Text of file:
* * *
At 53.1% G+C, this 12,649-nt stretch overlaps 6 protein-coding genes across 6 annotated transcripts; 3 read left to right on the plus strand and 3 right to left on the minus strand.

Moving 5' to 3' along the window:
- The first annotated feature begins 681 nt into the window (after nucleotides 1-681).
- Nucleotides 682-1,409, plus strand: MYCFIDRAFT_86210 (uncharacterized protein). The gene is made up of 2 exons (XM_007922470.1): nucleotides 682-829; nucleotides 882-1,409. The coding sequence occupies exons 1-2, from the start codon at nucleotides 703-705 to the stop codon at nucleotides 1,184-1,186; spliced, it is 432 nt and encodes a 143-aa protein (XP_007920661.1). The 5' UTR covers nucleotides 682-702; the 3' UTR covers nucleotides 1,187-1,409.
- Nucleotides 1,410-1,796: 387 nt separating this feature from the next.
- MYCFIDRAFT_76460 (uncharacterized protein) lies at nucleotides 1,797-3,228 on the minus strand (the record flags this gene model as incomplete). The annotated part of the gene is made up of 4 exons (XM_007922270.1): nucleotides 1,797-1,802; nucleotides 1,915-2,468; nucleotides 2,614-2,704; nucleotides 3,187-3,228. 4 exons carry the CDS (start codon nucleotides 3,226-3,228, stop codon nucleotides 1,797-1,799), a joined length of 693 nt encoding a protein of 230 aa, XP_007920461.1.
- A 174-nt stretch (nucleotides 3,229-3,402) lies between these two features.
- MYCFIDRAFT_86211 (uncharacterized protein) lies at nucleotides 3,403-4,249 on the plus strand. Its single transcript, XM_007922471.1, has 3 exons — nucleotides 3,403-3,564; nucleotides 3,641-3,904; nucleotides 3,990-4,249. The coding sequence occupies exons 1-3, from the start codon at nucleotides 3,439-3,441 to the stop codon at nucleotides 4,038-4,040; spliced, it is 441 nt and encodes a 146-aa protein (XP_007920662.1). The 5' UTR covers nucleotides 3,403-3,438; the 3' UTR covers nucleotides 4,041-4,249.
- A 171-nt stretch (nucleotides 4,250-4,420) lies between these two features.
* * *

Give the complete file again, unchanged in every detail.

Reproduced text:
At 53.1% G+C, this 12,649-nt stretch overlaps 6 protein-coding genes across 6 annotated transcripts; 3 read left to right on the plus strand and 3 right to left on the minus strand.

Moving 5' to 3' along the window:
- The first annotated feature begins 681 nt into the window (after nucleotides 1-681).
- Nucleotides 682-1,409, plus strand: MYCFIDRAFT_86210 (uncharacterized protein). The gene is made up of 2 exons (XM_007922470.1): nucleotides 682-829; nucleotides 882-1,409. The coding sequence occupies exons 1-2, from the start codon at nucleotides 703-705 to the stop codon at nucleotides 1,184-1,186; spliced, it is 432 nt and encodes a 143-aa protein (XP_007920661.1). The 5' UTR covers nucleotides 682-702; the 3' UTR covers nucleotides 1,187-1,409.
- Nucleotides 1,410-1,796: 387 nt separating this feature from the next.
- MYCFIDRAFT_76460 (uncharacterized protein) lies at nucleotides 1,797-3,228 on the minus strand (the record flags this gene model as incomplete). The annotated part of the gene is made up of 4 exons (XM_007922270.1): nucleotides 1,797-1,802; nucleotides 1,915-2,468; nucleotides 2,614-2,704; nucleotides 3,187-3,228. 4 exons carry the CDS (start codon nucleotides 3,226-3,228, stop codon nucleotides 1,797-1,799), a joined length of 693 nt encoding a protein of 230 aa, XP_007920461.1.
- A 174-nt stretch (nucleotides 3,229-3,402) lies between these two features.
- MYCFIDRAFT_86211 (uncharacterized protein) lies at nucleotides 3,403-4,249 on the plus strand. Its single transcript, XM_007922471.1, has 3 exons — nucleotides 3,403-3,564; nucleotides 3,641-3,904; nucleotides 3,990-4,249. The coding sequence occupies exons 1-3, from the start codon at nucleotides 3,439-3,441 to the stop codon at nucleotides 4,038-4,040; spliced, it is 441 nt and encodes a 146-aa protein (XP_007920662.1). The 5' UTR covers nucleotides 3,403-3,438; the 3' UTR covers nucleotides 4,041-4,249.
- A 171-nt stretch (nucleotides 4,250-4,420) lies between these two features.